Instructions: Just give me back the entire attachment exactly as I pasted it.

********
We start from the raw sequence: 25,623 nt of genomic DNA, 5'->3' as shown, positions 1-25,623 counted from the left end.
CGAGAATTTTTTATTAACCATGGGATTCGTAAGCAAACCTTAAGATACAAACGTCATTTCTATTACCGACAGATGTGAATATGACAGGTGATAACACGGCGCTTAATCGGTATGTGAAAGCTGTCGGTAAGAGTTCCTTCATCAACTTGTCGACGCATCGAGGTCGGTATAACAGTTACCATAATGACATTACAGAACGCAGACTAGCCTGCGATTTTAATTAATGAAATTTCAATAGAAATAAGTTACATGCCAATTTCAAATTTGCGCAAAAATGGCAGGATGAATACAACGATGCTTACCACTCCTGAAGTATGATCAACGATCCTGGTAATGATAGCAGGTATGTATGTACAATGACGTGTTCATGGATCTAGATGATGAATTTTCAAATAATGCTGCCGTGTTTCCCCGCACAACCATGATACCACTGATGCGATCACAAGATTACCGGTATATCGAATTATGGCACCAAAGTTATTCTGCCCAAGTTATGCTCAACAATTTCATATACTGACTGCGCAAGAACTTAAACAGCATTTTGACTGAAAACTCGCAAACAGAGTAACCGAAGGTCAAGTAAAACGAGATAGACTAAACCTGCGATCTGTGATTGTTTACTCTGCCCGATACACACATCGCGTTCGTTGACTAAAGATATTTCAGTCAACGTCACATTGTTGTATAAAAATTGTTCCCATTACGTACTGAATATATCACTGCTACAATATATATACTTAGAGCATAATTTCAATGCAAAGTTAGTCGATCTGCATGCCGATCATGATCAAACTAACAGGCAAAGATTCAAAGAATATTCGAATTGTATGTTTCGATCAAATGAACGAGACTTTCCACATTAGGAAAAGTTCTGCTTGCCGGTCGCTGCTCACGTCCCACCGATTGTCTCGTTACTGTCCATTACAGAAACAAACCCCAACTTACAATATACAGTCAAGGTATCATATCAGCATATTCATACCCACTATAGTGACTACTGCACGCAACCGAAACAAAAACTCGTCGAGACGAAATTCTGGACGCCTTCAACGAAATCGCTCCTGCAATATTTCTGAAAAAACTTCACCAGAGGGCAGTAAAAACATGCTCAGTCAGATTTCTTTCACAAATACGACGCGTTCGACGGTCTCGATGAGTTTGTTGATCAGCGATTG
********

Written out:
We start from the raw sequence: 25,623 nt of genomic DNA, 5'->3' as shown, positions 1-25,623 counted from the left end.
CGAGAATTTTTTATTAACCATGGGATTCGTAAGCAAACCTTAAGATACAAACGTCATTTCTATTACCGACAGATGTGAATATGACAGGTGATAACACGGCGCTTAATCGGTATGTGAAAGCTGTCGGTAAGAGTTCCTTCATCAACTTGTCGACGCATCGAGGTCGGTATAACAGTTACCATAATGACATTACAGAACGCAGACTAGCCTGCGATTTTAATTAATGAAATTTCAATAGAAATAAGTTACATGCCAATTTCAAATTTGCGCAAAAATGGCAGGATGAATACAACGATGCTTACCACTCCTGAAGTATGATCAACGATCCTGGTAATGATAGCAGGTATGTATGTACAATGACGTGTTCATGGATCTAGATGATGAATTTTCAAATAATGCTGCCGTGTTTCCCCGCACAACCATGATACCACTGATGCGATCACAAGATTACCGGTATATCGAATTATGGCACCAAAGTTATTCTGCCCAAGTTATGCTCAACAATTTCATATACTGACTGCGCAAGAACTTAAACAGCATTTTGACTGAAAACTCGCAAACAGAGTAACCGAAGGTCAAGTAAAACGAGATAGACTAAACCTGCGATCTGTGATTGTTTACTCTGCCCGATACACACATCGCGTTCGTTGACTAAAGATATTTCAGTCAACGTCACATTGTTGTATAAAAATTGTTCCCATTACGTACTGAATATATCACTGCTACAATATATATACTTAGAGCATAATTTCAATGCAAAGTTAGTCGATCTGCATGCCGATCATGATCAAACTAACAGGCAAAGATTCAAAGAATATTCGAATTGTATGTTTCGATCAAATGAACGAGACTTTCCACATTAGGAAAAGTTCTGCTTGCCGGTCGCTGCTCACGTCCCACCGATTGTCTCGTTACTGTCCATTACAGAAACAAACCCCAACTTACAATATACAGTCAAGGTATCATATCAGCATATTCATACCCACTATAGTGACTACTGCACGCAACCGAAACAAAAACTCGTCGAGACGAAATTCTGGACGCCTTCAACGAAATCGCTCCTGCAATATTTCTGAAAAAACTTCACCAGAGGGCAGTAAAAACATGCTCAGTCAGATTTCTTTCACAAATACGACGCGTTCGACGGTCTCGATGAGTTTGTTGATCAGCGATTG